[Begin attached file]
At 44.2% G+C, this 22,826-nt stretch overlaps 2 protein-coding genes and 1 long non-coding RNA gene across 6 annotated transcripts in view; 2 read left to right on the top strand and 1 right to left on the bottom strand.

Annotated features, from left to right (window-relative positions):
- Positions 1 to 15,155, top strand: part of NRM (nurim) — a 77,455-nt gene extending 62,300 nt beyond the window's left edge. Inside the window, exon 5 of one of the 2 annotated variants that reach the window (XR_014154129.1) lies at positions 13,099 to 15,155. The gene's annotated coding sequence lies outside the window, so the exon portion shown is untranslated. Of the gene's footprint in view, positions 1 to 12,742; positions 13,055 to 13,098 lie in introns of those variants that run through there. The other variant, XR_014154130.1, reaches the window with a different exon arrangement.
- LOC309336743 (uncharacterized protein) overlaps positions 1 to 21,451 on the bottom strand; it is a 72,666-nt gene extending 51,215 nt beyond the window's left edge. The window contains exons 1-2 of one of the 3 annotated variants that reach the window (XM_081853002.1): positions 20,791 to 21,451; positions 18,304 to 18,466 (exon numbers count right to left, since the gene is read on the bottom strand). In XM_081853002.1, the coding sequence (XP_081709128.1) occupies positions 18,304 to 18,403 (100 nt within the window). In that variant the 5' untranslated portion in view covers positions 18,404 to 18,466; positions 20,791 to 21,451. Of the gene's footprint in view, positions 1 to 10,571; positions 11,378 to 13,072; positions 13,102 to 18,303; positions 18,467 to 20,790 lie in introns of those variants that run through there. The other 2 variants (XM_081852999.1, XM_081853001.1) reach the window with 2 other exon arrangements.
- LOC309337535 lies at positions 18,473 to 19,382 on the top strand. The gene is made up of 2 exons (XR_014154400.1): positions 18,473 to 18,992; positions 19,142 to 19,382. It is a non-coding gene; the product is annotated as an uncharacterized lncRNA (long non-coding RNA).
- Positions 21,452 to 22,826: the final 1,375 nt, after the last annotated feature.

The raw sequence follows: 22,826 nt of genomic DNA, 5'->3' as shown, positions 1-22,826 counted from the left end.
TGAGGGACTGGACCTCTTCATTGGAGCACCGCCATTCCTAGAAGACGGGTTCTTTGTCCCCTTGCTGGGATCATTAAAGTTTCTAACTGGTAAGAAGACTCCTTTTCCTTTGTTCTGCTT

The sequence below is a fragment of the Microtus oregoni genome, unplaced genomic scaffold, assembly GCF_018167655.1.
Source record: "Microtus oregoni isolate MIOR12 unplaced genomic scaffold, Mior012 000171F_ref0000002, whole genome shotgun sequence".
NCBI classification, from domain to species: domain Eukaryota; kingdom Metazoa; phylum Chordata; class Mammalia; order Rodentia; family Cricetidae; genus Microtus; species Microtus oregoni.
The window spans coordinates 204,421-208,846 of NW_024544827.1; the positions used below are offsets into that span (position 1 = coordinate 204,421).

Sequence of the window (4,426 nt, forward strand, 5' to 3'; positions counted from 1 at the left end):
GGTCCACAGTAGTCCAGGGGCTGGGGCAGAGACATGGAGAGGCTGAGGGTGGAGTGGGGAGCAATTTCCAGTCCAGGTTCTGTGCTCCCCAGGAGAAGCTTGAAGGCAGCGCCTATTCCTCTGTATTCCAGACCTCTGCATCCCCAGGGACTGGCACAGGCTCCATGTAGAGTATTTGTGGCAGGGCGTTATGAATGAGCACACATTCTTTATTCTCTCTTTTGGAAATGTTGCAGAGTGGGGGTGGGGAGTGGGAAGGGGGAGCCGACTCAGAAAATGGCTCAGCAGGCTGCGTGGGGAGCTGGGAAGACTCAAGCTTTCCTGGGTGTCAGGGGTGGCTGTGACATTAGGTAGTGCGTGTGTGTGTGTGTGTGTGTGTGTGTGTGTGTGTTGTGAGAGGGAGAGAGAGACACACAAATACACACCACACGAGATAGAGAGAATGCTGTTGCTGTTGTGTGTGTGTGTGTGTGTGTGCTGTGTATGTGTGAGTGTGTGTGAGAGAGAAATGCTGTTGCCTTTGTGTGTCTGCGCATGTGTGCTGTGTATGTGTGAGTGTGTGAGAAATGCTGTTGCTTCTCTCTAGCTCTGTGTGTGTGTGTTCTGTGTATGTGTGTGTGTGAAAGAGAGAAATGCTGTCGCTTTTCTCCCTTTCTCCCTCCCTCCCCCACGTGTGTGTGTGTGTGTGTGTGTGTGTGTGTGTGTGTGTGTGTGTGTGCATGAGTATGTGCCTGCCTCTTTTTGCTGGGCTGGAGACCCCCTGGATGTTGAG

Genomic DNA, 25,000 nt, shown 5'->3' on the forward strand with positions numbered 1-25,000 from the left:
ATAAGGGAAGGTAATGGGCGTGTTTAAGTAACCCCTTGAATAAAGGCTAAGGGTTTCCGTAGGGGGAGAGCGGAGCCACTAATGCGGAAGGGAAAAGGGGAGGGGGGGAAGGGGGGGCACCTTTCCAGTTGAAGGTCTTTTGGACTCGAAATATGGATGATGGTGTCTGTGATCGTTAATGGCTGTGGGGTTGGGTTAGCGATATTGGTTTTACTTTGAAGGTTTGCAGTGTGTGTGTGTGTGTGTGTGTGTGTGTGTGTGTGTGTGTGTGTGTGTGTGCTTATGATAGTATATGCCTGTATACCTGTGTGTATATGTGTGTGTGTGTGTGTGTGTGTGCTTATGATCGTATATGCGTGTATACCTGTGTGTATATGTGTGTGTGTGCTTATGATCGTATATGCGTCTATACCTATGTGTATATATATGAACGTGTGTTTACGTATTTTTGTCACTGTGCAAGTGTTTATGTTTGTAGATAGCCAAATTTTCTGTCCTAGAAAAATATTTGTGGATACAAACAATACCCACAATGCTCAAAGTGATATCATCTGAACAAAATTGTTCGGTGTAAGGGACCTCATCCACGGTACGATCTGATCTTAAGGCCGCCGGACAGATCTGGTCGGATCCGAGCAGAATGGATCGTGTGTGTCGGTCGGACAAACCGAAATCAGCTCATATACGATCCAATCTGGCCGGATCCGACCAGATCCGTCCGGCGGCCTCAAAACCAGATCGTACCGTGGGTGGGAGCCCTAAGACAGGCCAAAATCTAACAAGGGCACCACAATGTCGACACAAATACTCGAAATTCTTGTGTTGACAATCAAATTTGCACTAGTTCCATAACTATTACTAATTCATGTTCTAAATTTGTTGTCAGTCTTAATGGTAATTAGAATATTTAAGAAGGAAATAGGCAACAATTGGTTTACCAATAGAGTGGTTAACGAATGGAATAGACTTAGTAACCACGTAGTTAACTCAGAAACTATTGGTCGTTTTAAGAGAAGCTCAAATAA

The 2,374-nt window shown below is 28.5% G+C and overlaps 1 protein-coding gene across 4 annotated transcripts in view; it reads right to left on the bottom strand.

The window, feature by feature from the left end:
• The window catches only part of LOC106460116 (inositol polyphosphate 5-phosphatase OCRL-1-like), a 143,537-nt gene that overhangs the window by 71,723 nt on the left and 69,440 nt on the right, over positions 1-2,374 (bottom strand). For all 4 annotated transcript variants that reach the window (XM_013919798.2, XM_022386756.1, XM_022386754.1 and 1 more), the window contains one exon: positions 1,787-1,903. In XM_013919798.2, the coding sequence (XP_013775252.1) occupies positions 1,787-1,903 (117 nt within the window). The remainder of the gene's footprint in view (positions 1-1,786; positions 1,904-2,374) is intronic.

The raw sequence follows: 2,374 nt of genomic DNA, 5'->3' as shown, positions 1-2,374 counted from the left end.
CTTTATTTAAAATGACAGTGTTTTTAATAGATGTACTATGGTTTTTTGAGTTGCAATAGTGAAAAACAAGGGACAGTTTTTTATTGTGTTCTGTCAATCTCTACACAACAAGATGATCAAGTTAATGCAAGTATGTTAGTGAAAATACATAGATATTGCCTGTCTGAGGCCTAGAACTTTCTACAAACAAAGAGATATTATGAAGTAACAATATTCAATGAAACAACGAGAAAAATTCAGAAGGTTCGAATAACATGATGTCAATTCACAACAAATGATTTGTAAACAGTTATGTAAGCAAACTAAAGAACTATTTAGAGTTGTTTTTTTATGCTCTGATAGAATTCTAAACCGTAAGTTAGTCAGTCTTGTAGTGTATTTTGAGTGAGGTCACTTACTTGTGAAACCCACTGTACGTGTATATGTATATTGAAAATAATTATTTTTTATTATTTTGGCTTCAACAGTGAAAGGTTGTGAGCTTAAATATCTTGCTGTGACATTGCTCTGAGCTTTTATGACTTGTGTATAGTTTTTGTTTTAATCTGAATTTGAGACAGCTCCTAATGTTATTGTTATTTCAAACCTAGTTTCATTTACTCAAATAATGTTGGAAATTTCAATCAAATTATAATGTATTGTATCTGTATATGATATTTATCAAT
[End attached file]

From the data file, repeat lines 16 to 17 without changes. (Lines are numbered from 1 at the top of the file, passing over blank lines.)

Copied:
ATAAGGGAAGGTAATGGGCGTGTTTAAGTAACCCCTTGAATAAAGGCTAAGGGTTTCCGTAGGGGGAGAGCGGAGCCACTAATGCGGAAGGGAAAAGGGGAGGGGGGGAAGGGGGGGCACCTTTCCAGTTGAAGGTCTTTTGGACTCGAAATATGGATGATGGTGTCTGTGATCGTTAATGGCTGTGGGGTTGGGTTAGCGATATTGGTTTTACTTTGAAGGTTTGCAGTGTGTGTGTGTGTGTGTGTGTGTGTGTGTGTGTGTGTGTGTGTGTGTGTGCTTATGATAGTATATGCCTGTATACCTGTGTGTATATGTGTGTGTGTGTGTGTGTGTGTGCTTATGATCGTATATGCGTGTATACCTGTGTGTATATGTGTGTGTGTGCTTATGATCGTATATGCGTCTATACCTATGTGTATATATATGAACGTGTGTTTACGTATTTTTGTCACTGTGCAAGTGTTTATGTTTGTAGATAGCCAAATTTTCTGTCCTAGAAAAATATTTGTGGATACAAACAATACCCACAATGCTCAAAGTGATATCATCTGAACAAAATTGTTCGGTGTAAGGGACCTCATCCACGGTACGATCTGATCTTAAGGCCGCCGGACAGATCTGGTCGGATCCGAGCAGAATGGATCGTGTGTGTCGGTCGGACAAACCGAAATCAGCTCATATACGATCCAATCTGGCCGGATCCGACCAGATCCGTCCGGCGGCCTCAAAACCAGATCGTACCGTGGGTGGGAGCCCTAAGACAGGCCAAAATCTAACAAGGGCACCACAATGTCGACACAAATACTCGAAATTCTTGTGTTGACAATCAAATTTGCACTAGTTCCATAACTATTACTAATTCATGTTCTAAATTTGTTGTCAGTCTTAATGGTAATTAGAATATTTAAGAAGGAAATAGGCAACAATTGGTTTACCAATAGAGTGGTTAACGAATGGAATAGACTTAGTAACCACGTAGTTAACTCAGAAACTATTGGTCGTTTTAAGAGAAGCTCAAATAA

The 2,374-nt window shown below is 28.5% G+C and overlaps 1 protein-coding gene across 4 annotated transcripts in view; it reads right to left on the bottom strand.